<br>As these Americans happen to be customers for US manufacturers, US brand names will gradually lose their US market. US household median income has fallen for the past five years. Consumer demand has been kept alive by consumers' spending their savings and home equity and going deeper into debt. It is not possible for debt to forever rise faster than income.
    <br>When manufacturing moves abroad, engineering follows. R&amp;D follows engineering, and innovation follows R&amp;D. The entire economy drains away. This is why the <strong>"new economy" </strong> has not materialized to take the place of the lost <strong>"old economy." </strong>
    <br>The latest technologies go into the newest plants, and those plants are abroad. Innovations take place in new plants as new processes are developed to optimize the efficiency of the new technologies. The skills required to operate new processes call forth investment in education and training. As US manufacturing and R&amp;D move abroad, Indian and Chinese engineering enrollments rise, and US enrollments decline.
    <br>The process is a unified whole. It is not possible for a country to lose parts of the process and hold on to other parts. That is why the <strong> "new economy" </strong> was a hoax from the beginning. As Popkin and Kobe note, new technologies, new manufacturing processes, and new designs take place where things are made. The notion that the US can lose everything else but hold on to innovation is absurd.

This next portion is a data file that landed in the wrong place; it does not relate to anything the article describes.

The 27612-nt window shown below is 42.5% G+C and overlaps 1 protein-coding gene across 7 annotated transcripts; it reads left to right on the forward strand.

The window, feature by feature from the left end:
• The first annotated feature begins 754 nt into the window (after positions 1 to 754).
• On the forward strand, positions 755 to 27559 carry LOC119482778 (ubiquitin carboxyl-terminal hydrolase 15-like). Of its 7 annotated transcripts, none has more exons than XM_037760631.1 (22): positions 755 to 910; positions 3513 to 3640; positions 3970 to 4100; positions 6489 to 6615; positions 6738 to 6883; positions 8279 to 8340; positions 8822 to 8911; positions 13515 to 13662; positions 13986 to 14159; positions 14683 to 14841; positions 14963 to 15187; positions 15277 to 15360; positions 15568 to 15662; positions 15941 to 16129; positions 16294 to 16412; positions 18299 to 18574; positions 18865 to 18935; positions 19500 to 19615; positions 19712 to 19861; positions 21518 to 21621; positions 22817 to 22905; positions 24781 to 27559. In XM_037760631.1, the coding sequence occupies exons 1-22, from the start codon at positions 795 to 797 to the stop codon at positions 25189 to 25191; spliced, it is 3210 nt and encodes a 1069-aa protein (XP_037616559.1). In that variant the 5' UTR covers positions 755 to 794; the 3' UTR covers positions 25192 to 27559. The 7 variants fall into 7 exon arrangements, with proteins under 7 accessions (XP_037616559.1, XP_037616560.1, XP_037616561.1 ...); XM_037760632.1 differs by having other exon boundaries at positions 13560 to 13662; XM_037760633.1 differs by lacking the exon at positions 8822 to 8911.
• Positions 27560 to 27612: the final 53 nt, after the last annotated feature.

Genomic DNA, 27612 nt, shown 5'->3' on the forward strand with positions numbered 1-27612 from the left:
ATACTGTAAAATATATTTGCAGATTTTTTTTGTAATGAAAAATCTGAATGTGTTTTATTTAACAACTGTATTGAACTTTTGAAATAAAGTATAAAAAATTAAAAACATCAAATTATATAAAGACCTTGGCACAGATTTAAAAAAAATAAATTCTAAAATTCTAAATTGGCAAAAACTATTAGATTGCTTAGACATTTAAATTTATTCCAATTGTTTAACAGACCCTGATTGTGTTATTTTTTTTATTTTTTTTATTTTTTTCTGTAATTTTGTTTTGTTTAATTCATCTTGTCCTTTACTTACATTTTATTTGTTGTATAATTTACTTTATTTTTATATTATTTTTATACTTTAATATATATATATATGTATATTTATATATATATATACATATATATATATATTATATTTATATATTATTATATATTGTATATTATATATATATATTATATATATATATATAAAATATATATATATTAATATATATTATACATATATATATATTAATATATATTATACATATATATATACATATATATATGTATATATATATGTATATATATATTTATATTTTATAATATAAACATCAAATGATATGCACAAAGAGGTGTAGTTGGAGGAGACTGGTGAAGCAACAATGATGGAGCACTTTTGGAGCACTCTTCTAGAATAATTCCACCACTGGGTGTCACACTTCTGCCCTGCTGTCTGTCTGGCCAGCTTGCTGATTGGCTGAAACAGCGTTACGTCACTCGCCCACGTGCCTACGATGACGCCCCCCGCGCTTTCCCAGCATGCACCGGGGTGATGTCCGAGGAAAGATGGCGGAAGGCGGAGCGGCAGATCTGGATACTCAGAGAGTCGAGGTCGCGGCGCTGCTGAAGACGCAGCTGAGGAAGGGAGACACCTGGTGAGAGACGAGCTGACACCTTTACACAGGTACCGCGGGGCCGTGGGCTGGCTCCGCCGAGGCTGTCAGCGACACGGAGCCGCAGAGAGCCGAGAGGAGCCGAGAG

<br>Someone needs to tell Congress before they waste yet more borrowed money. In an adjoining column to the NAM report on innovation, the February 6 <em><a href="http://www.manufacturingnews.com/"> Manufacturing &amp; Technology News </a></em>reports that <strong> "the US Senate is jumping on board the competitiveness issue." </strong> The Bush regime and the doormat Congress have come together in the belief that the US can keep its edge in science and technology if the federal government spends $9 billion a year to <strong>"fund innovative, big-payoff ideas that have the potential to transform the US economy." </strong>
    <br>The utter stupidity of the <strong> "Protecting America's Competitive Edge Act" </strong> (PACE) is obvious. The tremendous labor cost advantage of doing things abroad will equally apply to any new <strong> "big-payoff ideas" </strong> as it does to the goods and services currently outsourced. Moreover, US research is open-sourced. It is available to anyone. As the Cox Commission Report made clear, there are a large number of Chinese front companies in the US for the sole purpose of collecting technology. PACE will simply be another US taxpayer subsidy to the rising Asian economies.
    <br>The assertion that we hear every day that America is falling behind because it doesn't produce enough <a href="http://www.vdare.com/rubenstein/050921_nd.htm"> science, mathematics and engineering graduates </a> is a bald-faced lie. The problem is always brought back to education failures in K-12, that is, to more education subsidies. When CEOs say they can't find American engineers, they mean they cannot find Americans who will work for Chinese or Indian wages. That is what the so-called <strong>"shortage" </strong> is all about.